A big bowl of kale. This job is that good.

Reflecting on one of the most challenging weeks in my sixth year as an elementary school administrator.  I just couldn’t catch my breath.  One thing after another.  Which, as many of you know, actually sums up a normal day at school.  But the events of this past week were incredibly emotional, unexpected, time-consuming, requiring community & staff communication and heavy on my heart.

Three big events as I look back now.  Three events that took all my energy, heart, intellect, organization and communication.  As event two was unfolding, as I paced the halls, thinking, making phone calls, consulting with staff… I felt giddy with stress and emotion. Titling on the brink of How much can I handle? I sat down with a teacher and described how good I feel about my work every day (attempt at a personal pep talk).  In the midst of trying circumstances, I do good work for kids, families and staff.  Even as events seems to be swirling outside of my control, I know this is good work.  In this slightly giddy moment, I told her, “It’s like eating a giant bowl of kale.”  We both laughed.  What a strange analogy.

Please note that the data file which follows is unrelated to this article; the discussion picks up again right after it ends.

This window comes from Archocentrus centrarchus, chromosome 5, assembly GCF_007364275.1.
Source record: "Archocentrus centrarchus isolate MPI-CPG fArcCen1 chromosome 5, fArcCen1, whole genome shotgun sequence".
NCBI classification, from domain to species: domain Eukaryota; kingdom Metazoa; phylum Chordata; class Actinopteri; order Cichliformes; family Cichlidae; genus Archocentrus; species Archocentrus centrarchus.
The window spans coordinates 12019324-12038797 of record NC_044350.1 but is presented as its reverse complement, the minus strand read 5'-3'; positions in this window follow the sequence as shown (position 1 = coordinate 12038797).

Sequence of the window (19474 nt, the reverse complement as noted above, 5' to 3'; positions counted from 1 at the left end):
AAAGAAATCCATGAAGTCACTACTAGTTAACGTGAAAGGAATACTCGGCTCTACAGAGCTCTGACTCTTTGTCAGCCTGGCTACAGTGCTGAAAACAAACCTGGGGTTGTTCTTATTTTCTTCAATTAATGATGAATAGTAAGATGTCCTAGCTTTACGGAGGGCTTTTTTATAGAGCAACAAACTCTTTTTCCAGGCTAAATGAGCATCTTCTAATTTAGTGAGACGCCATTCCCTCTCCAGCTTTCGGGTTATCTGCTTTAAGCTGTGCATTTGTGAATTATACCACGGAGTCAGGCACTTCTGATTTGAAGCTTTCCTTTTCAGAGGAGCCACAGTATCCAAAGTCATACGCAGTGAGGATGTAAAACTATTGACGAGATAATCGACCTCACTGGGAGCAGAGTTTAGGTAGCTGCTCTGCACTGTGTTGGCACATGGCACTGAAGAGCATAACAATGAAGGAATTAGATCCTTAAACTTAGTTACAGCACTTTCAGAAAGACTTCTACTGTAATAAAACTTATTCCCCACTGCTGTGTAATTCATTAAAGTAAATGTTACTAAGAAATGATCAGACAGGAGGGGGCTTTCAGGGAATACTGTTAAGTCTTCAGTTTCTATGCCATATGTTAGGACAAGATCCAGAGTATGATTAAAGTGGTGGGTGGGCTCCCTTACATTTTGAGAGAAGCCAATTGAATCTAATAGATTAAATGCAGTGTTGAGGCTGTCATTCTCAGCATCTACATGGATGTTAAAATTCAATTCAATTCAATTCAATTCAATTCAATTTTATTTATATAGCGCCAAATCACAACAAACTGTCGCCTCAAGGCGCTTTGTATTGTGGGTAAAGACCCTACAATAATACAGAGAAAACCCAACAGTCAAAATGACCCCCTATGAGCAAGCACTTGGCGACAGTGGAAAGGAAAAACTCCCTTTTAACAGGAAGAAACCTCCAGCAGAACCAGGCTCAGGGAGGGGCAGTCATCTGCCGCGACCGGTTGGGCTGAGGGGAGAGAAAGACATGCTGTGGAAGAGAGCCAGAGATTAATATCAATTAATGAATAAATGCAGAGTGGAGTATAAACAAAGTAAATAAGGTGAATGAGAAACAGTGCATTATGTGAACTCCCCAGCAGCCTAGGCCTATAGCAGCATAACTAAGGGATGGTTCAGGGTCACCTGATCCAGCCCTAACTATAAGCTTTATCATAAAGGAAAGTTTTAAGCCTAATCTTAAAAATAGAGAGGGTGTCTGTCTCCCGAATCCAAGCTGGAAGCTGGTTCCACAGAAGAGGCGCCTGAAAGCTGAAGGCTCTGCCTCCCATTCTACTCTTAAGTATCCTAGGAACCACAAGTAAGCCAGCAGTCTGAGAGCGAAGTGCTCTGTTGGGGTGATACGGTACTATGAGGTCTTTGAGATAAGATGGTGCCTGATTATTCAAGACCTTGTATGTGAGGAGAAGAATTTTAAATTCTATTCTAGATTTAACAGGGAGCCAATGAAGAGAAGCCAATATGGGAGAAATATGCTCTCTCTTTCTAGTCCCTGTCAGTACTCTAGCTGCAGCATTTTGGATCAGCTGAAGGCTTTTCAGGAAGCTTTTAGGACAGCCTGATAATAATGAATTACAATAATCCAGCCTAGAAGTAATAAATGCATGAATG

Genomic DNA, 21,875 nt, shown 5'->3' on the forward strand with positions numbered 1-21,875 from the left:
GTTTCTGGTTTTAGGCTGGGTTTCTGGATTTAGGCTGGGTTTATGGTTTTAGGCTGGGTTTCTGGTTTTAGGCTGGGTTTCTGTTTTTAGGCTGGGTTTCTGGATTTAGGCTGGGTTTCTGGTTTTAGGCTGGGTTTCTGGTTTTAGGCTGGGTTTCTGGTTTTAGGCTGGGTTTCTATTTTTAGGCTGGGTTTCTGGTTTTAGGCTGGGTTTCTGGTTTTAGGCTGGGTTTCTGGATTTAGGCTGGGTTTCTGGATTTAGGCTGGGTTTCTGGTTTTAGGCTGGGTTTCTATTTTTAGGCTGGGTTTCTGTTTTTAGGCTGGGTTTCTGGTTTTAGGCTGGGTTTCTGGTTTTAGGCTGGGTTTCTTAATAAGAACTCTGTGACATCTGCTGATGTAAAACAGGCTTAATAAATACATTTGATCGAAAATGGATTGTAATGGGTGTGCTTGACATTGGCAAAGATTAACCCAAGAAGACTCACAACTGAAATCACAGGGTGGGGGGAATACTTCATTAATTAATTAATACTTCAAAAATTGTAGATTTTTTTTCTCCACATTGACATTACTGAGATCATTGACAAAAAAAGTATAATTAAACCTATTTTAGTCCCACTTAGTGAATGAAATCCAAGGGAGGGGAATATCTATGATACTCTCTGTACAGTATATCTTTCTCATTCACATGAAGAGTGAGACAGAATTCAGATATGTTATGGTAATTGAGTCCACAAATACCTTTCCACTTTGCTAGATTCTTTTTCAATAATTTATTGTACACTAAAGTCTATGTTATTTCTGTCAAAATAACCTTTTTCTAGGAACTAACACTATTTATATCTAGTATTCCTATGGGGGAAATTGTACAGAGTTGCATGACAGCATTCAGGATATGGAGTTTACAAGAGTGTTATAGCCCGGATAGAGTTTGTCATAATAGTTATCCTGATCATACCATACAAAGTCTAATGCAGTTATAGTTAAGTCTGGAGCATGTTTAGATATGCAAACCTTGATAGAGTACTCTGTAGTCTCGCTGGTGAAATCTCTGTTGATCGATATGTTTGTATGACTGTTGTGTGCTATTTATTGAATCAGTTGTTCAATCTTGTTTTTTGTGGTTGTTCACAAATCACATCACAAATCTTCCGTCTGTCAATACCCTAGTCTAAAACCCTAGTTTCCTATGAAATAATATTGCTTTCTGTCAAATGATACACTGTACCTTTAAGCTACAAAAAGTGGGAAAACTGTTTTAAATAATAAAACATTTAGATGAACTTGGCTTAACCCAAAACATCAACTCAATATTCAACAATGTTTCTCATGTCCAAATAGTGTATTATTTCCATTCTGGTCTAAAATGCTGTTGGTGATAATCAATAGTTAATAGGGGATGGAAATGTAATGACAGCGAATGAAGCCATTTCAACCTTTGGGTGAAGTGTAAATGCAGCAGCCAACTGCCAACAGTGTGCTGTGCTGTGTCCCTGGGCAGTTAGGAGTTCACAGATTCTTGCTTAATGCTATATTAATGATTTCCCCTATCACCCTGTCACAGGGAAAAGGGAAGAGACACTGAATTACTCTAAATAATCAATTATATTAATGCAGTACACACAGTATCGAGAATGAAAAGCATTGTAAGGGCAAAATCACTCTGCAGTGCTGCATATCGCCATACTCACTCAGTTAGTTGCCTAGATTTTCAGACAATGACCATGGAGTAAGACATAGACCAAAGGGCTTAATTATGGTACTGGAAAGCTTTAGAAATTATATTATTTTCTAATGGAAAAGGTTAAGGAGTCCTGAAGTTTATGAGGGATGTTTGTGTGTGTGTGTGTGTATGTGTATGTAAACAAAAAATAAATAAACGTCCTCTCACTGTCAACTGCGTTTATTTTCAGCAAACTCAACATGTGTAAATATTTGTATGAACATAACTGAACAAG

But it works.  I’d rather be eating eggs benedict or lasagna, but kale is what my body needs at this moment.  And I feel good on the inside.  This week, I’d rather have been visiting classrooms, working with kids, checking in with staff, helping serve lunch, but this was the work that needed my undivided attention.  These events, as they rose to my attention, these events became the priority.  And I felt good about it all played out.  On the inside.

Unrelated but related.  I’ve had the same conversation with a few different people lately.  “I’d never want to be a principal,” they’ve said.  My response remains consistent.  We need teachers to leave the classroom LOVING teaching, LOVING kids.  We can’t have principals leading schools who’ve burned out as educators and no longer care deeply about our kids.

There’s the connection to my “bowl of kale week.”  I care deeply about our students, our school, our families and our staff.  So when a week like this last one feels relentless, heavy, without pause and emotional, I know I can do some of my best work.  And I did.  Not always on my own, of course.  Phone calls, conversations, think time.  But I can sit here on my Sunday reflecting on the week and feel good.

Even when it’s hard, it’s awesome.  AWEsome. Bowl-of-kale-awesome.

Work/Life Balance. #reset

If you know Jen Kloczko, you know she’s rockin’ the challenges of being a principal and maintaining work/life balance (even in the midst of opening a new school site).  I admire the choices and priorities she makes between work, family, fitness, reflection and fun.  Not a exhaustive list of items to balance, by any means.  Like Jen, I believe this balance is critical to our happiness, longevity in the work and ability to continue to support the myriad people in our lives.